With no previous training in Video Game Development, I put aside my degree in Aeronautical Engineering and Infantry Officer experiences, and dove into teaching myself the trade. There’s a lot to learn.
Getting Started Learning
I started to read blogs online and came across the site, The Personal MBA. From it, I concluded that I didn’t need to spend the money getting an MBA.
I wanted to go into business for myself, and didn’t need a “check the block” MBA, so I started to read the books the website suggested.
What little time I had for downtime, I spent studying these site, practicing programming tutorials, and playing video games.
Independent Video game development was the perfect solution to my life’s passions.
It combined the art I always wanted to pursue, with the natural talent I had with problem solving (engineering).
Most importantly, it allowed me to work from home. My wife and I had been apart for the first 2 years of our 3 years of marriage serving the military and after I got out, she would have an additional two years left. The military taught us that life is short, so make sure you spend it with those you love.
While the last year of the military was the worst, I burned out, and spent the first few months just researching video games…
Where the Story Begins
Upon Honorably discharging from the military, I spent the following 2 years studying and learning art, music, game design, programming business and marketing. (My IndieDev Education is listed here).
In the 3rd year (this past year), I incorporated my business, and started applying what I learned.
Here are 11 tips from what I’ve learned along the way:
- Try everything – I thought I’d pigeonholed myself into the sciences since my natural talent lied within them, but art and music were always the most impactful parts of my life. So I tried everything when I first started out. Learning everything helped me to find out what I enjoyed the most and least, while also giving me a good understanding into the difficulties of each subject.
- Focus on Your Strengths – The books Strengthsfinder, Standout, The Fascination Advantage and Disc Personality Test are all tests about finding out how you’re unique, and what your strengths are. Once you’ve tried everything, focus on the areas you’re strongest in. My #1 strength is learning, so, that might explain this blog post.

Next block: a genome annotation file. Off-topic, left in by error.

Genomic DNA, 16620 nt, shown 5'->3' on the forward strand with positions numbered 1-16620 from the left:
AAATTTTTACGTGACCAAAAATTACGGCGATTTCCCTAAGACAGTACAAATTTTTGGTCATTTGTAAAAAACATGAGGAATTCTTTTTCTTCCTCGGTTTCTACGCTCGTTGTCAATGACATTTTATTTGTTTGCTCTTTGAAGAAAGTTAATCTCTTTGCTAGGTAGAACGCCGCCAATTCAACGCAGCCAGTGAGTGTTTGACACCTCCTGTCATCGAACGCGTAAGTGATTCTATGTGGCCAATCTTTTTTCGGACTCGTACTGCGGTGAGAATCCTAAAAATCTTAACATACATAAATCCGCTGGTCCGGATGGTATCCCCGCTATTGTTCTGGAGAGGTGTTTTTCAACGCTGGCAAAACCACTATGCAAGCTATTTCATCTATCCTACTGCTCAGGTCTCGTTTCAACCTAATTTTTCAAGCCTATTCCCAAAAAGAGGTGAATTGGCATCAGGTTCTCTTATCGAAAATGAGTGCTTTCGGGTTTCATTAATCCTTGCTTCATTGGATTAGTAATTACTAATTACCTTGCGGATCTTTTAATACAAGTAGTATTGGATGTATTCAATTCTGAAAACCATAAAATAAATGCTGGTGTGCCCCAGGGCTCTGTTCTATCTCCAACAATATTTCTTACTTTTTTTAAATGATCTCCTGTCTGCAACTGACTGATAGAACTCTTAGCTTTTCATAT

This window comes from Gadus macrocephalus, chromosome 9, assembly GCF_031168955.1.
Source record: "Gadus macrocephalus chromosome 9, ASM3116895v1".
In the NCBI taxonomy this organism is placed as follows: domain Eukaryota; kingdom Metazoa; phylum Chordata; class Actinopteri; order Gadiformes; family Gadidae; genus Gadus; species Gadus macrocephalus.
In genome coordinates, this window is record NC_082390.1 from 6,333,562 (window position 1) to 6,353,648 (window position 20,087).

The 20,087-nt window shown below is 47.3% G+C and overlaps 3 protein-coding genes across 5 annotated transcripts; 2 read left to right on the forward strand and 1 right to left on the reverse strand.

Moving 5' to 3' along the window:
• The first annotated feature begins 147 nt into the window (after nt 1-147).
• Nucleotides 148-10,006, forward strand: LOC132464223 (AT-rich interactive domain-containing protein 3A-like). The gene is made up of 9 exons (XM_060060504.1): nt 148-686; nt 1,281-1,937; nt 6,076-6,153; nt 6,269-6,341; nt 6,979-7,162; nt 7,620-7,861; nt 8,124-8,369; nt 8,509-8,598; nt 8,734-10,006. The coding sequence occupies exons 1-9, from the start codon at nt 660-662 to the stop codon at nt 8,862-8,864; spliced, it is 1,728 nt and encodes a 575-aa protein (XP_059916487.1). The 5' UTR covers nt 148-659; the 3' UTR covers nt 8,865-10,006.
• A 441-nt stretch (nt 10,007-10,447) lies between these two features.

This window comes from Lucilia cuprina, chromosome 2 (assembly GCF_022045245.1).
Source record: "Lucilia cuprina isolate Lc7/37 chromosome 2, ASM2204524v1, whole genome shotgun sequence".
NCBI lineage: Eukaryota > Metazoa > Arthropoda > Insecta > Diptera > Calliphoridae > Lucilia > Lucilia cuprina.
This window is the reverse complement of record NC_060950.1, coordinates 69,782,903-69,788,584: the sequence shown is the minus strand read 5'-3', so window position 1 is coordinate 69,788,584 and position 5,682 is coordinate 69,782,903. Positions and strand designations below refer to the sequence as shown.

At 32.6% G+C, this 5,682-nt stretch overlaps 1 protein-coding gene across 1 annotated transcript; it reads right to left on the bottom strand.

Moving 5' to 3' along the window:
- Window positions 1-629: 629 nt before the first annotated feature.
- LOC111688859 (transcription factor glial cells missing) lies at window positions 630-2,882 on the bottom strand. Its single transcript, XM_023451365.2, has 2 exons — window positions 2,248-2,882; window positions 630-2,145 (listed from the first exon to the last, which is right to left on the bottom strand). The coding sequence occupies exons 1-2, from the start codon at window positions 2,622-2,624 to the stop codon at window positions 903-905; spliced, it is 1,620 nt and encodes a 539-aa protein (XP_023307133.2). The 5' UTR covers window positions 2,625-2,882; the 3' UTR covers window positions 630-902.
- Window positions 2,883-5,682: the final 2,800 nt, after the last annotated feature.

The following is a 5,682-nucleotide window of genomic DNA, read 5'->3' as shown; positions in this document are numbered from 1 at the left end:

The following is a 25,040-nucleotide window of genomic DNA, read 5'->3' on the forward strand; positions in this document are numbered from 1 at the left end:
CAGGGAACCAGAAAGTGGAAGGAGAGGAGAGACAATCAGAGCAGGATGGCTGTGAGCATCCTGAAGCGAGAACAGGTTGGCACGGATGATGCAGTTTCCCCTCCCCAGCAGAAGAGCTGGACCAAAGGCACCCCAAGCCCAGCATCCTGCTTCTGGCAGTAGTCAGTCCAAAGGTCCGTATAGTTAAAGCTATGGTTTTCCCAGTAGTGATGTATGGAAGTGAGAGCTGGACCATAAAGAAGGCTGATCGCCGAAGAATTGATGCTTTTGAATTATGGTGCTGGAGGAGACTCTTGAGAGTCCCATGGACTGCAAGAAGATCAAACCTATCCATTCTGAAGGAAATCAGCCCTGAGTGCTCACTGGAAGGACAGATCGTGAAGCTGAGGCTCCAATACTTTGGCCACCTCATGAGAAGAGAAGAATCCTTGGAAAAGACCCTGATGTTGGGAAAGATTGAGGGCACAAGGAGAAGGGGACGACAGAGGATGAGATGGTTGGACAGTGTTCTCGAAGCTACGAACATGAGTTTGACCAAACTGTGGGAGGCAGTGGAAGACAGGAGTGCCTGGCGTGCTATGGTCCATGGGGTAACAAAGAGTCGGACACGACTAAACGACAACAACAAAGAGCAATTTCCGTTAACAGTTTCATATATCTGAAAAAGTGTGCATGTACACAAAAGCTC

- Learn Business and Marketing – If you’re an Independent Developer and don’t have an income to hire a CEO and CMO, then you’ll be wearing these hats for a long time. With so many different games out there, you’ll have to learn how to stand out, while also running a business.
- Study Other Developers – Part of studying is also studying your fellow developers. It’s awesome how much our community is willing to share the areas they’ve failed in. I studied Gamasutra’s Post-Mortems in Afghanistan, and then conducted my own IndieDev Marketing Analysis. When you search for other developer’s wisdom, sometimes they’ll even share their own findings.
- Save Money – I recommend using your local library to save money.
- Spend Money – I’ve listed several online courses in my IndieDev Education that I’ve taken. Spending money helps you to commit to applying what you’ve learned. Truthfully, there’s some classes and subscriptions I’ve partially regretted, but if I hadn’t taken the chance, on some, I wouldn’t have been as willing to take the chances on the courses I think did pay off.
- Keep “Researching” – All those years playing games before becoming developers helps us to know the difference between quality and crummy games. Don’t lose that edge you’ve gained.
- Practice What You’ve Learned – I made the mistake of not doing this enough. There’s only so much you can learn by reading. You need to actually apply it for it to cement in your mind.
- Schedule the Time – There’s some days when you don’t have the energy to read. Allotting time in your schedule for learning helps ensure you’ll be ready to do it. Whether it be as you read in bed at night, or before the work day, allotting that time helps to get it done.
- Don’t Waste Your Time – Some books, and some articles don’t keep your interest. You can usually know when a book is going start boring you to death. Don’t waste your time grinding through it. If you’re using your library, it’s free anyway.
- Take Notes – I mark with a pencil the areas of the book I get the most of, and at the end, transcribe it. I review a book’s notes every morning as part of my morning routine so I remember what I learned. Here’s a spreadsheet of how I track which books I haven’t reviewed in the longest time.
Learning is a lifelong journey. It’s awesome that we get to be a part of this particular emerging artform.
I’m always eager to be expanding my knowledge on all things IndieDev, so please let me know a good book you’re reading.
What’re you reading to improve your IndieDev Education?